Classically, Christianity has listed seven sins as “deadly” sins, meaning that almost everything else we do which is not virtuous somehow takes its root in one these congenital propensities. These are the infamous seven: pride, greed, lust, envy, gluttony, wrath and sloth.

In spiritual literature the first three – pride, greed and lust – get most of the ink and attention. Pride is presented as the root of all sin, Lucifer’s primordial defiance of God as forever echoed in our own lives: “I will not serve!” Greed is seen as the basis for our selfishness and our blindness towards others, and lust has often been given the ultimate notoriety, as if the Sixth Commandment were the only commandment.

Not to deny the importance of these, but I suspect that the sin which most commonly afflicts us and is not much mentioned in spiritual literature is wrath: that is, anger and hatred. I venture to say that most of us operate, however unconsciously, out of anger, and this shows itself in our constant criticism of others, in our cynicism, in our jealousy of others, in our bitterness and in our inability to praise others. And unlike most of our other sins, anger is easy to camouflage and rationalise as virtue.

At one level, anger often rationalises itself as justified indignation over the foibles, stupidity, egotism, greed and faults of others: “How can I not be angry given what I see every day!” Here anger shows itself in our constant irritation and in our quickness to correct, criticise, and make a cynical remark. Conversely, we’re very slow to praise and affirm. Perfection then becomes the enemy of the good, and since nothing and no one is perfect, we’re always in critical mode and we see this as a virtue rather than for what it in fact is, namely, an inchoate anger and unhappiness inside ourselves.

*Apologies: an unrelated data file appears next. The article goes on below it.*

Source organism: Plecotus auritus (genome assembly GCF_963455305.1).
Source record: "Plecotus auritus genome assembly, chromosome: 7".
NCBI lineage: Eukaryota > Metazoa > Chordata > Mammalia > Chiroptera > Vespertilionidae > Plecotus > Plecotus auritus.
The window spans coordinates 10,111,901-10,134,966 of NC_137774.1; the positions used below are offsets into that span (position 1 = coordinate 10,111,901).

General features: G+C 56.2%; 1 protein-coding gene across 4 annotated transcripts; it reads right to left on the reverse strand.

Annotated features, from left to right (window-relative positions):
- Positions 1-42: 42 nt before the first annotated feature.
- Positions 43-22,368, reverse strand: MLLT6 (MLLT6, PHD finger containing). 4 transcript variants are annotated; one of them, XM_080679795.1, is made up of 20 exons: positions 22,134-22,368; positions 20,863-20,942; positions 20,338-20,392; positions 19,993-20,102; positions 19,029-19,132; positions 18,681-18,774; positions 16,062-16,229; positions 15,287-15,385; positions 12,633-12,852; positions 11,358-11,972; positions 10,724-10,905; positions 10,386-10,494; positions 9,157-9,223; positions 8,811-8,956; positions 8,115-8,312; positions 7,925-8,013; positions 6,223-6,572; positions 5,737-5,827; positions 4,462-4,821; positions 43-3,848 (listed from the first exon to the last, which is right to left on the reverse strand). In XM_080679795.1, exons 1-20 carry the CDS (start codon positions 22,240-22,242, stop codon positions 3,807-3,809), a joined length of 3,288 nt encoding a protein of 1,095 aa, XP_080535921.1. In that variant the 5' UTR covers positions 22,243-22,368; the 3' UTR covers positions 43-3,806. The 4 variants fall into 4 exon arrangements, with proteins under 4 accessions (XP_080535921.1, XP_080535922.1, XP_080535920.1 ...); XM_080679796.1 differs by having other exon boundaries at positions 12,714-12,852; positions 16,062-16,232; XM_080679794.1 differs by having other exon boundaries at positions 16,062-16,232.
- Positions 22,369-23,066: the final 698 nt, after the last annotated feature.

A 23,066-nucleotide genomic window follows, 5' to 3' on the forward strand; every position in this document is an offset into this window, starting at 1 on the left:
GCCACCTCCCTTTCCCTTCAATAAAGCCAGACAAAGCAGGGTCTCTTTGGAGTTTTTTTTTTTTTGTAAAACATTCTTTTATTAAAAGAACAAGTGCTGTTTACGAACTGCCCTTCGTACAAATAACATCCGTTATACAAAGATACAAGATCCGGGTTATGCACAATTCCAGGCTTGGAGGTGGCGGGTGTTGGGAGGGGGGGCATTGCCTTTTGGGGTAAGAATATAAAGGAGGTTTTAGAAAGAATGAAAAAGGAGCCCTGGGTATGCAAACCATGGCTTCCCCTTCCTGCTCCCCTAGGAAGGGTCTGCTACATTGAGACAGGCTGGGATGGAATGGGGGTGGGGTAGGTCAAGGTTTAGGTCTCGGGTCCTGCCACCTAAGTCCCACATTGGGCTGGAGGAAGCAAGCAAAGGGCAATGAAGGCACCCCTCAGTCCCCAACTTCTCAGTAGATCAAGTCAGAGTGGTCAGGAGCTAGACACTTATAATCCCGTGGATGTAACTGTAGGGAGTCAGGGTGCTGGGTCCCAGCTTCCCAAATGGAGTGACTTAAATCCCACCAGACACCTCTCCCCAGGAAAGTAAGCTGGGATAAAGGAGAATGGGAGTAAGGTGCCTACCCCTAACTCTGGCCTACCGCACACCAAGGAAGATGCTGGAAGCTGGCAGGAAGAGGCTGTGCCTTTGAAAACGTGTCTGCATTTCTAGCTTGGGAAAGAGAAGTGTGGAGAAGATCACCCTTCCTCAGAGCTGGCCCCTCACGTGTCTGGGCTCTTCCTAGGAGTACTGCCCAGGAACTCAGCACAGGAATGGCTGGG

But our unhappy cynicism isn’t the biggest problem here. More seriously, anger too often parades itself as godly virtue, as righteousness, as prophecy, as a healthy, divinely inspired militancy for truth, for a cause, for virtue, for God. And so we define ourselves as “holy warriors” and “vigilant defenders of truth”, taking justification in the popular (though false) conception that prophets are angry people on passionate fire for God.

However, there’s a near infinite distance between true prophetic anger and the anger that today commonly parades itself as prophecy. Daniel Berrigan, in his criteria for prophecy, submits (rightly) that a prophet is someone who takes a vow of love, not of alienation. Prophecy is characterised by love aching for reconnection, not anger pushing for separation.

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